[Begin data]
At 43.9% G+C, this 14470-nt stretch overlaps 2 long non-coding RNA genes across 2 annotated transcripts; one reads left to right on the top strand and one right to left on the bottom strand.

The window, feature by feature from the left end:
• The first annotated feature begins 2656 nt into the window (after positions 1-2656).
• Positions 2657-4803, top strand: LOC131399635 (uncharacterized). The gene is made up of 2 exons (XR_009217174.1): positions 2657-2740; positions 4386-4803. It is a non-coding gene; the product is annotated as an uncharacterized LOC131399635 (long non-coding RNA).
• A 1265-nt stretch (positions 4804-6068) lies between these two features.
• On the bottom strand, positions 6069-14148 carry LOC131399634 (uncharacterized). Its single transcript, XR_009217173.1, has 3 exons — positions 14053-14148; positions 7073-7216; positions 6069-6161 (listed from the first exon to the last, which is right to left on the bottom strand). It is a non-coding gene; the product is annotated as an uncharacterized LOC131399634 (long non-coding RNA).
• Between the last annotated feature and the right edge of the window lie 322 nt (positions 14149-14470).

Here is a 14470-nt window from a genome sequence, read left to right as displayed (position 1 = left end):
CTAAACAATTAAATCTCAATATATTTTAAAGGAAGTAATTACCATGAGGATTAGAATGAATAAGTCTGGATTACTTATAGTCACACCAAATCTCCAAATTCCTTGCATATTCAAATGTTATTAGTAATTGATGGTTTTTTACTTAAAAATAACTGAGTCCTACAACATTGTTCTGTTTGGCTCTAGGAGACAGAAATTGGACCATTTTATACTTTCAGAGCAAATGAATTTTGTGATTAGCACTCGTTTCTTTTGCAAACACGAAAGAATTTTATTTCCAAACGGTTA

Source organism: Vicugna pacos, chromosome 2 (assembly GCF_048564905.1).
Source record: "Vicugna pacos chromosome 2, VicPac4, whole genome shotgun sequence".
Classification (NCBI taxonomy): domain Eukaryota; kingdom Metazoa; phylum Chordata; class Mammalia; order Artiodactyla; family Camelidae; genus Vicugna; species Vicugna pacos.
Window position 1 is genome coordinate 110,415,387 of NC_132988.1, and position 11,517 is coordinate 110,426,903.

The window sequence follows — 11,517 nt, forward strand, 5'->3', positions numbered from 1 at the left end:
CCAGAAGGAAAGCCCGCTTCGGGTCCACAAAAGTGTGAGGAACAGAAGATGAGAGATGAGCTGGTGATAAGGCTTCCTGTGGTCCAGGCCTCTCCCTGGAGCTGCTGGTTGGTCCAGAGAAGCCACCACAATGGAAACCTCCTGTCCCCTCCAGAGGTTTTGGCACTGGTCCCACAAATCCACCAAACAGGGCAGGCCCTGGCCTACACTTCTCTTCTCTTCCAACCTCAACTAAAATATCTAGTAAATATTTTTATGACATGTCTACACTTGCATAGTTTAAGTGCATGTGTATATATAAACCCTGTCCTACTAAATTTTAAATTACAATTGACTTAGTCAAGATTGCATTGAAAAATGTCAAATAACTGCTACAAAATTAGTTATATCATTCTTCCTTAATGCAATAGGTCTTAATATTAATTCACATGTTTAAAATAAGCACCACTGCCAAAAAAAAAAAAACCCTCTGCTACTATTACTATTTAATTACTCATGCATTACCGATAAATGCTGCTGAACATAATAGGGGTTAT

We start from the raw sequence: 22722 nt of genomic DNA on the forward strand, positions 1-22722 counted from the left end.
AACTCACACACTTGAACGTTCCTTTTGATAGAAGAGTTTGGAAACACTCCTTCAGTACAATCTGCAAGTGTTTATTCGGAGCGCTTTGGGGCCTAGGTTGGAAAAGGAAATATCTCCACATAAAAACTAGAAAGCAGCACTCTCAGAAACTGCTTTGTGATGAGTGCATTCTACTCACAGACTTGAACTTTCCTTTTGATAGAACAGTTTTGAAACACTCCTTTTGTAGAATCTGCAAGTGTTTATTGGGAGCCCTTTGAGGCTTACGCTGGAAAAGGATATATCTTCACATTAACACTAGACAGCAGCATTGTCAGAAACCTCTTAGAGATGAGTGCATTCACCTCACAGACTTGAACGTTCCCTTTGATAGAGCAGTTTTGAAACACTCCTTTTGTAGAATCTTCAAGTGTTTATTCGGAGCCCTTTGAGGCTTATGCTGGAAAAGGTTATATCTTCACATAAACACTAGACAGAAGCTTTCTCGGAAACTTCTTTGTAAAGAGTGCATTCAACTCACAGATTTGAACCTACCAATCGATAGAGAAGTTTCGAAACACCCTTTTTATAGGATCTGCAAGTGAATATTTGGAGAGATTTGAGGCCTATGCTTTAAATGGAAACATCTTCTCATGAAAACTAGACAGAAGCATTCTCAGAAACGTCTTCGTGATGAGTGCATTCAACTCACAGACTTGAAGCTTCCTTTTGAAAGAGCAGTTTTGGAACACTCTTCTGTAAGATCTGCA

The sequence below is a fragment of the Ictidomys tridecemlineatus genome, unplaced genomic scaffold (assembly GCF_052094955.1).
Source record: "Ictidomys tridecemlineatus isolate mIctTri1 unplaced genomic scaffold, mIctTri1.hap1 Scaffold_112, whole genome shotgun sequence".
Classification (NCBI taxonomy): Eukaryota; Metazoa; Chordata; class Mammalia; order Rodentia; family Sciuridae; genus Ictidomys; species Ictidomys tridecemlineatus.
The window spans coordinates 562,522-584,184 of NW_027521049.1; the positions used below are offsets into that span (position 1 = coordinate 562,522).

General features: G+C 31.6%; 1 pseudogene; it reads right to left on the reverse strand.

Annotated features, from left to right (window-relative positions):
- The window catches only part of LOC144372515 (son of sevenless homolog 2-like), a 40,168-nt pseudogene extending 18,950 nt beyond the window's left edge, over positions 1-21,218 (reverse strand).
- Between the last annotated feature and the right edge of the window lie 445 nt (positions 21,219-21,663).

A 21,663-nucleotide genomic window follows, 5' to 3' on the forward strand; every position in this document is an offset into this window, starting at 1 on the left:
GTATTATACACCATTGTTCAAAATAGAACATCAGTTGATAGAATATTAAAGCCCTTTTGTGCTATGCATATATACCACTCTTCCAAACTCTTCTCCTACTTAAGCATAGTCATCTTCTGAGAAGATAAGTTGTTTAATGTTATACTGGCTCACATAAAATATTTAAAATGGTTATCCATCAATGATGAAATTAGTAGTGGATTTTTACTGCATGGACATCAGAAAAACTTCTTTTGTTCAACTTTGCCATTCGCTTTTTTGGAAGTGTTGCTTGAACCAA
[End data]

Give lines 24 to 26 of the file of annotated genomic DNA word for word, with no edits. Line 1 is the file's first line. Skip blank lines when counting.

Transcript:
- The window catches only part of LOC144372515 (son of sevenless homolog 2-like), a 40,168-nt pseudogene extending 18,950 nt beyond the window's left edge, over positions 1-21,218 (reverse strand).
- Between the last annotated feature and the right edge of the window lie 445 nt (positions 21,219-21,663).

A 21,663-nucleotide genomic window follows, 5' to 3' on the forward strand; every position in this document is an offset into this window, starting at 1 on the left: